The first diocesan synod was held at Burlington, October 4, 1855. Rev. Thomas Lynch was appointed vicar-general in 1858. The gothic Cathedral of the Immaculate Conception was built in Burlington starting in 1861 under the supervision of Bishop De Goesbriand. It was completed and dedicated on December 8, 1867. By 1881 DeGoesbriand had a dozen priests to serve 6,000 congregants scattered throughout the state.[5]

In 1891, the ratio of French priests to francophone parishioners was the highest in New England in the diocese of Burlington (1:1610).[6]

Bishop De Goesbriand served for thirty-eight years. In 1892, because of his advancing years and failing health, he requested the appointment of a coadjutor. Rev. J. S. Michaud, then pastor of Bennington, Vermont, was appointed. Bishop De Goesbriand retired to the orphanage, which he himself had founded.

Michaud completed the Cathedral Church, built the Fanny Allen Hospital and staffed it with the Religious Hospitalers of St. Joseph. The Sisters of Charity of Providence operated another new hospital in St. Johnsbury; the Loretto Home for the Aged in Rutland was served by the Sisters of St. Joseph. In 1904, the Bishop invited the dedicated Society of Saint Edmund to establish Saint Michael's College at Winooski Park. In 1905, the Daughters of Charity of the Sacred Heart of Jesus came to Newport where they opened a mission to serve as teachers, nurses and catechists for the Northeast Kingdom.[7]

Cathedral of the Immaculate Conception

During his tenure, Michaud expanded the number of churches in Vermont from 72 to 94. There were 75,000 Catholics, 102 priests, 286 religious sisters, and 20 parochial schools serving some 7000 students.

On 3 November 1899, he died at the age of 84. Bishop Michaud died on December 22, 1908. Rev. J.J. Rice, D.D., then pastor of St. Peter's Church, Northbridge, Massachusetts, was selected as his successor. Bishop Rice was consecrated on 14 April 1910.

In March 1972, an arsonist burned the Cathedral of the Immaculate Conception to the ground. A modern cathedral with the same name was erected on the same site in 1977.[8][9][10]

Catholic schools experienced a 24% drop in enrollment between 1998 and 2008 - from 3,190 to 2,431.[11]

In 2010, the diocese settled 26 lawsuits for sexual abuse by priests, for $19,088,288 in 2013 dollars.[12]

In 2010, the diocese ordained four priests, the highest number in decades.[13]

 This article incorporates text from a publication now in the public domainHerbermann, Charles, ed. (1913). Catholic Encyclopedia. Robert Appleton Company.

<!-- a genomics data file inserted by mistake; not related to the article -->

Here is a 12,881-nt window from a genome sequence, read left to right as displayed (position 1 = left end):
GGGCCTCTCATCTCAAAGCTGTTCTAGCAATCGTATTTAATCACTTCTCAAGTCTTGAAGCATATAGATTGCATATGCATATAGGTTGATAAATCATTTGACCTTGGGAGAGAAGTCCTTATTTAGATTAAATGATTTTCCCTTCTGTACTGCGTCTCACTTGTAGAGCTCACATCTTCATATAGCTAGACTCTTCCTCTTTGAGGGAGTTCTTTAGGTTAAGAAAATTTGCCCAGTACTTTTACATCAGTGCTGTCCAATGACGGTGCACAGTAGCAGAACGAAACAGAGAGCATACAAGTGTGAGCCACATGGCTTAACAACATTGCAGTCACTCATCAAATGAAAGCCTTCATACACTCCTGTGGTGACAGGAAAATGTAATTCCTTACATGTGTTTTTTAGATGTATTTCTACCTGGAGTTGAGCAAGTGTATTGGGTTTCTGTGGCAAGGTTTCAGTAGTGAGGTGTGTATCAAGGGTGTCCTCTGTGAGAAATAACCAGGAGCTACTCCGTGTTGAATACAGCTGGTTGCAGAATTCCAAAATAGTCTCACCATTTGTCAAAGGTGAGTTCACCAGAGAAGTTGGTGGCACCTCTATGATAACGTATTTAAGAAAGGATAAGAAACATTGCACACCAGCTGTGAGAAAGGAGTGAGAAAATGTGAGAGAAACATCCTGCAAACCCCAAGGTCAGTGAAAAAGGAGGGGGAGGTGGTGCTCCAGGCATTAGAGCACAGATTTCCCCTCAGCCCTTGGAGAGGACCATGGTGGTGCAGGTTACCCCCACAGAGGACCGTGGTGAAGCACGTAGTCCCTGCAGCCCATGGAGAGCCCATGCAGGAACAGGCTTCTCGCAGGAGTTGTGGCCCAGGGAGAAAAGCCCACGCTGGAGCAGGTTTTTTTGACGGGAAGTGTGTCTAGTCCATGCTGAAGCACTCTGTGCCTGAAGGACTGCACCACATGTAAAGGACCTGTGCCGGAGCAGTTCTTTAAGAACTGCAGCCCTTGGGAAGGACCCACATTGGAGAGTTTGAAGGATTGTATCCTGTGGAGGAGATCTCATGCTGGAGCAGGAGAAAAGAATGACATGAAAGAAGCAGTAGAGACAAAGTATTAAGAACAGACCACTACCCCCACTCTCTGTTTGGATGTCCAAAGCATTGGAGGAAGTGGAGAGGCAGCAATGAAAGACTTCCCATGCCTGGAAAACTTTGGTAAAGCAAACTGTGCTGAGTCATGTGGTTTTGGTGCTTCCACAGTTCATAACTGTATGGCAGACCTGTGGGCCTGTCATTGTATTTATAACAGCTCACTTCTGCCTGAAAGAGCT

Deaneries[edit]

Number of Catholics in diocese[14]
Year Pop. ±% p.a.
1815 100 —    
1843 4,940 +14.95%
1853 25,000 +17.60%
1881 6,000 −4.97%
1899 75,000 +15.06%
1980 157,000 +0.92%
2005 149,000 −0.21%
2010 118,000 −4.56%

There are twelve deaneries in the diocese.

  1. Addison
  2. Bennington
  3. Burlington
  4. Caledonia
  5. Capitol
  6. Franklin
  7. Orleans
  8. Rutland
  9. South Burlington
  10. Windham
  11. Windsor
  12. Winooski

Ordinaries[edit]

Co-Cathedral of Saint Joseph

The list of bishops and their terms of service:

  1. Louis de Goesbriand (1853–1899)
  2. John Stephen Michaud (1899–1908)
  3. Joseph John Rice (1910–1938)
  4. Matthew Francis Brady (1938–1944)
  5. Edward Francis Ryan (1944–1956)
  6. Robert Francis Joyce (1956–1971)
  7. John Aloysius Marshall (1971–1991)
  8. Kenneth Anthony Angell (1992–2005)
  9. Salvatore Ronald Matano (2005–2014)[15], Bishop of Rochester, NY, as of January 3, 2014

Education[edit]

Sister Laura Della Santa, RSM is the superintendent of schools.[16]

There are eighteen Catholic schools in Vermont.[7][7]

2 secondary/high schools:

16 parochial/parish elementary/middle schools:[17]

Student enrollment dropped 24% from 3,190 to 2,431 from 1999 to 2008.[19]

Assets[edit]

In 2005, the Vermont diocese had net assets of $5,679,217. This figure includes assets acquired "at cost."[20] An insurance company has estimated that it would cost $400 million to replace the physical assets of the diocese, including churches, schools, and nursing homes.[21]

The Vermont Catholic Charities had total net assets of $3,874,935.[22]

See also[edit]

Footnotes[edit]

  1. ^ a b GCatholic.org. "Cathedrals in United States" (Website). GCatholic.org. Retrieved 2008-01-27. 
  2. ^ Co-Cathedral of Saint Joseph. "Parish History" (Website). Co-Cathedral of Saint Joseph. Retrieved 2008-01-27. 
  3. ^ David M. Cheney. "Catholic-Hierarchy" (Website). David M. Cheney. Retrieved 2008-01-27. 
  4. ^ A special envoy of the pope
  5. ^ Our Lady of Mount Carmel - Charlotte
  6. ^ French Canadian Emigration to the United States, 1840-1930 - Readings - Quebec History
  7. ^ a b c d e http://www.vermontcatholic.org/150Anniversary/MassHomily.html retrieved June 19, 2007
  8. ^ [1]
  9. ^ [2]
  10. ^ [3]
  11. ^ Burlington Free Press, June 17, 2009, page 3B, "Diocese to merge schools," from staff, wire reports
  12. ^ [[Salvatore Romano|Romano, Salvatore]] (June 2010). "Diocese of Burlington resolves cases". Vermont Catholic 1 (12): 2. 
  13. ^ "Still Fishers of Men". Vermont Catholic 1 (12): 3. June 2010. 
  14. ^ "Vermont Catholic Church faces big drop in numbers". Rutland Herald. Retrieved 2014-06-24. 
  15. ^ A bishop for Vermont, a pope for the world: Rutland Herald Online
  16. ^ http://www.vermontcatholic.org/index.php?sid=5&pid=793&subnav_id=100001
  17. ^ a b http://www.catholicusa.com/catholic_schools_online/u.s._schools_online/vermont_schools.htm retrieved July 23, 2007
  18. ^ http://stjoesvermont.wordpress.com/ retrieved July 11, 2014
  19. ^ Ryan, Matt (February 18, 2009). SCHOOL:ST. Joseph must boost enrollment. Burlington Free Press. 
  20. ^ http://www.vermontcatholic.org/Finance/05%20Roman%20Catholic%20Diocese%20FS.pdf
  21. ^ [4] retrieved July 18, 2009[dead link]
  22. ^ http://www.vermontcatholic.org/Finance/Audit05%20Vermont%20Catholic%20Charities%20FS.pdf retrieved on June 18, 2007

External references[edit]

  • Public domain copy of the 1913 edition of the Catholic Encyclopedia

Resources[edit]